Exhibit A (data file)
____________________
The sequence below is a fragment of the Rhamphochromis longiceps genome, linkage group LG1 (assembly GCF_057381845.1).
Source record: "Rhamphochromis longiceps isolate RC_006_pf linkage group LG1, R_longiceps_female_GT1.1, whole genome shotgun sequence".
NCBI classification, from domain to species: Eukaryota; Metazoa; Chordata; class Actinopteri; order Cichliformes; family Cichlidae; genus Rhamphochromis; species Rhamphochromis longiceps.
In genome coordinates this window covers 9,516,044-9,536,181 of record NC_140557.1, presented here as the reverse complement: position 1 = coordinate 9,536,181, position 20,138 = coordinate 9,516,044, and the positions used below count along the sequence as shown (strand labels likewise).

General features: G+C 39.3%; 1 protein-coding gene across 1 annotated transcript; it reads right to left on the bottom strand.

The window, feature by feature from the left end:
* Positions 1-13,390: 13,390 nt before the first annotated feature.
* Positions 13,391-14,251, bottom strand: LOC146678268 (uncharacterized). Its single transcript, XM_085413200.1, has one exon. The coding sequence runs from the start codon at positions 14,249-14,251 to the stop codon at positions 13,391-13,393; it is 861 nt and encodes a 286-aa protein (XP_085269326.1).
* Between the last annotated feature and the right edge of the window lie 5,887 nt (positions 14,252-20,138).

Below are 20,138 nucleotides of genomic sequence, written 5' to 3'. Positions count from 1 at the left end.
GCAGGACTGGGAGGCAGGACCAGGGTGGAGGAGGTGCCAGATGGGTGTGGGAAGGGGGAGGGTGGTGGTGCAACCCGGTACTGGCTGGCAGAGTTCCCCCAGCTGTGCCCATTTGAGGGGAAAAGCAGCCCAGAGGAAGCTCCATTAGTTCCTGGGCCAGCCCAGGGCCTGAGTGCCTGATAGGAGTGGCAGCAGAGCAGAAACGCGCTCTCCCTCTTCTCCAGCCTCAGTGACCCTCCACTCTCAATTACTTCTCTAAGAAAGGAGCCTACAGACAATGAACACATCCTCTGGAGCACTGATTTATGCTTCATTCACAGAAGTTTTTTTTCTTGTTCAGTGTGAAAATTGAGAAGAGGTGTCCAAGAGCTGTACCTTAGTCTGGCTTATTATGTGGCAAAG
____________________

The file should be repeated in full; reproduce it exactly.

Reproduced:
The sequence below is a fragment of the Rhamphochromis longiceps genome, linkage group LG1 (assembly GCF_057381845.1).
Source record: "Rhamphochromis longiceps isolate RC_006_pf linkage group LG1, R_longiceps_female_GT1.1, whole genome shotgun sequence".
NCBI classification, from domain to species: Eukaryota; Metazoa; Chordata; class Actinopteri; order Cichliformes; family Cichlidae; genus Rhamphochromis; species Rhamphochromis longiceps.
In genome coordinates this window covers 9,516,044-9,536,181 of record NC_140557.1, presented here as the reverse complement: position 1 = coordinate 9,536,181, position 20,138 = coordinate 9,516,044, and the positions used below count along the sequence as shown (strand labels likewise).

General features: G+C 39.3%; 1 protein-coding gene across 1 annotated transcript; it reads right to left on the bottom strand.

The window, feature by feature from the left end:
* Positions 1-13,390: 13,390 nt before the first annotated feature.
* Positions 13,391-14,251, bottom strand: LOC146678268 (uncharacterized). Its single transcript, XM_085413200.1, has one exon. The coding sequence runs from the start codon at positions 14,249-14,251 to the stop codon at positions 13,391-13,393; it is 861 nt and encodes a 286-aa protein (XP_085269326.1).
* Between the last annotated feature and the right edge of the window lie 5,887 nt (positions 14,252-20,138).

Below are 20,138 nucleotides of genomic sequence, written 5' to 3'. Positions count from 1 at the left end.
GCAGGACTGGGAGGCAGGACCAGGGTGGAGGAGGTGCCAGATGGGTGTGGGAAGGGGGAGGGTGGTGGTGCAACCCGGTACTGGCTGGCAGAGTTCCCCCAGCTGTGCCCATTTGAGGGGAAAAGCAGCCCAGAGGAAGCTCCATTAGTTCCTGGGCCAGCCCAGGGCCTGAGTGCCTGATAGGAGTGGCAGCAGAGCAGAAACGCGCTCTCCCTCTTCTCCAGCCTCAGTGACCCTCCACTCTCAATTACTTCTCTAAGAAAGGAGCCTACAGACAATGAACACATCCTCTGGAGCACTGATTTATGCTTCATTCACAGAAGTTTTTTTTCTTGTTCAGTGTGAAAATTGAGAAGAGGTGTCCAAGAGCTGTACCTTAGTCTGGCTTATTATGTGGCAAAG